The Tennessee Electric Cooperative Association was pleased with the U.S. Supreme Court’s decision to halt implementation of the Environmental Protection Agency’s (EPA) Clean Power Plan.
Last fall, Tennessee’s electric cooperatives joined the National Rural Cooperative Association (NRECA) in launching legal efforts to stop implementation of the Clean Power Plan. On Tuesday, the United States Supreme Court took action halting the EPA’s landmark carbon rule.
“We continue to believe that low rates and reliable power must be a part of our clean energy future. This decision opens the door to find real solutions that effectively balance environmental and economic concerns,” says David Callis, executive vice president and general manager of the Tennessee Electric Cooperative Association.
“If this stay had not been granted, cooperatives across the nation would have been forced to take costly and irreversible steps to comply with these new regulations. The Supreme Court’s ruling validates our belief that the Clean Power Plan is an overreach of EPA’s legal authority.”
In 2014, electric consumers from across Tennessee submitted more than 14,000 comments to the Environmental Protection Agency in opposition to the agency’s proposals to limit carbon dioxide emissions from power plants.
The Tennessee Electric Cooperative Association is a trade group representing the interests of Tennessee’s 23 electric distribution cooperatives and the 2.5 million rural and suburban consumers they serve. The association publishes The Tennessee Magazine and provides legislative and support services to Tennessee’s electric cooperatives. Learn more at tnelectric.org.
(ARLINGTON, Va.) — The President signed into law S. 2152, the Electrify Africa Act, with strong praise from the National Rural Electric Cooperative Association (NRECA) and America’s electric cooperatives. Three years after the bill was first introduced, this law will now bring electricity to 50 million people in Sub-Saharan Africa, and lift rural communities from impoverished conditions to improved economic activity and a higher quality of life. The presidential signature came after passage of the Act in the U.S. House of Representatives last week. This followed the Senate’s unanimous passing of the legislation in December.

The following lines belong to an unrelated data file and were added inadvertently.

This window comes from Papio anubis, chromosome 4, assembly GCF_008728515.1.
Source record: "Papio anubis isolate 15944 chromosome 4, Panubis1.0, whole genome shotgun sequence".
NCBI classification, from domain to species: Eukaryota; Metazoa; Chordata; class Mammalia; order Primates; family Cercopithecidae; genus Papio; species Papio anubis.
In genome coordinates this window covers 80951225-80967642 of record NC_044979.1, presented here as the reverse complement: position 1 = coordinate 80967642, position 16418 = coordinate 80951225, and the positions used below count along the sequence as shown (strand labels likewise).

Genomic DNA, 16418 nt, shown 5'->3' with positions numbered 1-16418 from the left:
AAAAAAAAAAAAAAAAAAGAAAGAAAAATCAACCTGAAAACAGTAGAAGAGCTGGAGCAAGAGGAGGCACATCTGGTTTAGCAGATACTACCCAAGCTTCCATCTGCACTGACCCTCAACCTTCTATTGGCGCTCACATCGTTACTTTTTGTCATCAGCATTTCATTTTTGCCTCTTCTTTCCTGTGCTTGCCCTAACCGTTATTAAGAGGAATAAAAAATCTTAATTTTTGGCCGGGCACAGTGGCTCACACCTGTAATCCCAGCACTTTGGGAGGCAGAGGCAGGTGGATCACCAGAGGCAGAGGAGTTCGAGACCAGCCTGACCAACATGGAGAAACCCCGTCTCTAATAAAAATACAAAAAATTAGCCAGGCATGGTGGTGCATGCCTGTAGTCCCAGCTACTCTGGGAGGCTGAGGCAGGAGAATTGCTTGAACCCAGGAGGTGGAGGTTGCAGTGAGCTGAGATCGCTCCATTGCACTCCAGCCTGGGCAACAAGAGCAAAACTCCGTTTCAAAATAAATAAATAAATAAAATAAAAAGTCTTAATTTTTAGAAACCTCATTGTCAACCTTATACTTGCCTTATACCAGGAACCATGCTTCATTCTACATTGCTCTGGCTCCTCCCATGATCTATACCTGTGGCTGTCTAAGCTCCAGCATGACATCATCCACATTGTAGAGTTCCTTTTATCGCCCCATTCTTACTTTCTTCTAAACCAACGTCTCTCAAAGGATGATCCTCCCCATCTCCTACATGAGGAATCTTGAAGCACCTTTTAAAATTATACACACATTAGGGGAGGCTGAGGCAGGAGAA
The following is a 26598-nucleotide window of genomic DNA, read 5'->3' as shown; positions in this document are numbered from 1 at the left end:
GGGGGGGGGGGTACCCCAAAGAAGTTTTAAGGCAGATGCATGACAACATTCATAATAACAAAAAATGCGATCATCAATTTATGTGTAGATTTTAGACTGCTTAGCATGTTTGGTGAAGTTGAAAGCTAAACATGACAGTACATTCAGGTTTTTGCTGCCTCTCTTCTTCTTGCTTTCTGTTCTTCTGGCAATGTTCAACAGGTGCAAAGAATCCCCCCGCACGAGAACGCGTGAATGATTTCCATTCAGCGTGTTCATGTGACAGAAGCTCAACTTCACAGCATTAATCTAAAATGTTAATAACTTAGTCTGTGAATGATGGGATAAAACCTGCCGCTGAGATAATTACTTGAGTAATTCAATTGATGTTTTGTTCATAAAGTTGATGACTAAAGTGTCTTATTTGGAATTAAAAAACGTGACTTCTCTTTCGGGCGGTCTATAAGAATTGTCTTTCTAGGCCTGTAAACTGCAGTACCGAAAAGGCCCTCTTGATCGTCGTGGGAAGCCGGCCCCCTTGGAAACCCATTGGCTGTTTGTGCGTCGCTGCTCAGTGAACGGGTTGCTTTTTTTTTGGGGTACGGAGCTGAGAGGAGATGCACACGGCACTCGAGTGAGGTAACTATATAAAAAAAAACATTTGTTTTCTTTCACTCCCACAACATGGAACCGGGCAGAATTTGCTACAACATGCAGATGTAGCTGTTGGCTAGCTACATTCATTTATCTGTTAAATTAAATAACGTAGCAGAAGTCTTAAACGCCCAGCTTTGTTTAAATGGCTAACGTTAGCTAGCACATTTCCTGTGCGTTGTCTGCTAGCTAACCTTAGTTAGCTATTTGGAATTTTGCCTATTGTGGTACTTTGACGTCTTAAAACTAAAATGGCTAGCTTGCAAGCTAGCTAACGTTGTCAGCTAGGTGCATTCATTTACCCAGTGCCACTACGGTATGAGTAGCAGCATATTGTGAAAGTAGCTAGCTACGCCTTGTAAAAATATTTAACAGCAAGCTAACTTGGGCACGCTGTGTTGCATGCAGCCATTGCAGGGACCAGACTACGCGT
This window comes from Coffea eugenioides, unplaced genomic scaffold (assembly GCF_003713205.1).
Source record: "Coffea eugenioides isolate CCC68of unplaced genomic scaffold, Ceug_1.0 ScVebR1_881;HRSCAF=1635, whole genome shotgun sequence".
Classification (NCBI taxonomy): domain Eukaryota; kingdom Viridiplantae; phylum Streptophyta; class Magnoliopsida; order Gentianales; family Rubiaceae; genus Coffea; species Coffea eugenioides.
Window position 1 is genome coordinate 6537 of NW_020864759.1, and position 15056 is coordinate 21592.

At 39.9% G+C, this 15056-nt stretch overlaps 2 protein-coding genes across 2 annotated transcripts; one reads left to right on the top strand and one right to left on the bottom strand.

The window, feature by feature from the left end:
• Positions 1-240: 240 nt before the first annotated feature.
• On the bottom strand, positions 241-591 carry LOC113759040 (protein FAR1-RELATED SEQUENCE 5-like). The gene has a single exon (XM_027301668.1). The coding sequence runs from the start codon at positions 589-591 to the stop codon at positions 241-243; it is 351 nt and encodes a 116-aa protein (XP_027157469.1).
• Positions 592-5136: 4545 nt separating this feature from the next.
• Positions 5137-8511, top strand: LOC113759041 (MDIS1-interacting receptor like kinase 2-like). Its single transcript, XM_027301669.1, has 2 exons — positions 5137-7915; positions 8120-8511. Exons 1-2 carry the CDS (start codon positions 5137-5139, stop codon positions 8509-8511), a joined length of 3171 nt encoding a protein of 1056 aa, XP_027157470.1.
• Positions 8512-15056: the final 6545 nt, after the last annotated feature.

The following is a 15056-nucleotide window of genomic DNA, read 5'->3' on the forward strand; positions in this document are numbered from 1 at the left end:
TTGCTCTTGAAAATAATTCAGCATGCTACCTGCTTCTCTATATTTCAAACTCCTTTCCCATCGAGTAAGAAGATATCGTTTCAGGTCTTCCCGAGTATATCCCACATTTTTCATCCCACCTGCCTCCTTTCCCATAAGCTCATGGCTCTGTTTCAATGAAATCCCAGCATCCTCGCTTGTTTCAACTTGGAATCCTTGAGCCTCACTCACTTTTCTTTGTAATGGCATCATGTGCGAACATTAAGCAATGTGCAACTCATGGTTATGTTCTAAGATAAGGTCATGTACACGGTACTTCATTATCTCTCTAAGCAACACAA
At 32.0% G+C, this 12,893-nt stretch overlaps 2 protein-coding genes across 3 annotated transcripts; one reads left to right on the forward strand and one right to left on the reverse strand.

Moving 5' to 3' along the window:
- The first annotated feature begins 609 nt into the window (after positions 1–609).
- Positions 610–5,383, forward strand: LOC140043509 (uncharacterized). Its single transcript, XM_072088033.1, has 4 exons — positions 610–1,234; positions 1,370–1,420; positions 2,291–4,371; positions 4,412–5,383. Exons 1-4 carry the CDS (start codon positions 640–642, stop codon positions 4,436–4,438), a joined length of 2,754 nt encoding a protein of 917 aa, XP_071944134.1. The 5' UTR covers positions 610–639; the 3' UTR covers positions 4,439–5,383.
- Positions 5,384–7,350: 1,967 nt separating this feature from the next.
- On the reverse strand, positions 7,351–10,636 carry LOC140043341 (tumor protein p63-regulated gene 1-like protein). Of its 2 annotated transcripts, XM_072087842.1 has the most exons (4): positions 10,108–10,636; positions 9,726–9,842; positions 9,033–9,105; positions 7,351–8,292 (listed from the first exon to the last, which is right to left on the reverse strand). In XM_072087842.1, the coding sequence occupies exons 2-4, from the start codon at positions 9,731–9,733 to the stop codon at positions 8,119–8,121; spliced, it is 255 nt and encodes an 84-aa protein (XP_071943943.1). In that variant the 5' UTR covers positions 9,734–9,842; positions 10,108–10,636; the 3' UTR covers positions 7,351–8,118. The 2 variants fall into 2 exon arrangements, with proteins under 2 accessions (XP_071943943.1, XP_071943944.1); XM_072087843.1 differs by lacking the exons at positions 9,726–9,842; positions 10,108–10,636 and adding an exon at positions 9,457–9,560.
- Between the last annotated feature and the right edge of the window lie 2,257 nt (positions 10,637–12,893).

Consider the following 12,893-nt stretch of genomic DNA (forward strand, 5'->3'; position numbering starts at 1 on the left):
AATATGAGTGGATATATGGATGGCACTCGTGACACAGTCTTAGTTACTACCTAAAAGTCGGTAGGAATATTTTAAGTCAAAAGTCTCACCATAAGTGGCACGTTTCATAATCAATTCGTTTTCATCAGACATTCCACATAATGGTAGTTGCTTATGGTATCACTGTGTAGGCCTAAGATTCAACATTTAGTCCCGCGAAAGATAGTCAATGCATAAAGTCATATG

“We are celebrating this achievement with all our members, because our domestic and international work has always focused on power distribution, and making it possible for people to have direct access to electricity,” said NRECA Interim CEO Jeffrey Connor. “This new law makes it possible to have a significant impact on the lives of millions, and we are proud to be part of this worthwhile effort to bring power to Sub-Saharan Africa. We applaud and thank the bipartisan leadership of Senate Foreign Relations Committee Chairman Sen. Bob Corker (R-Tenn.), Ranking Member Sen. Ben Cardin (D-M.D.), House Foreign Affairs Committee Chairman Ed Royce (R-Calif.) and Ranking Member Rep. Eliot Engel (D-N.Y.), who all believe that promoting economic development by expanding access to electricity will benefit people on both sides of the Atlantic.
“Sen. Corker’s leadership on this legislation has been extraordinary,” says David Callis, executive vice president of the Tennessee Electric Cooperative Association. “We are looking forward to see the lights come on for millions in rural Africa.”
NRECA’s international affiliate—NRECA International – has worked in developing countries since 1962. Its global commitment has provided electricity to more than 110 million people in 43 countries.
The National Rural Electric Cooperative Association is the national service organization that represents more than 900 private, not-for-profit, consumer-owned electric cooperatives in the United States. Those co-ops provide service to 42 million people in 47 states.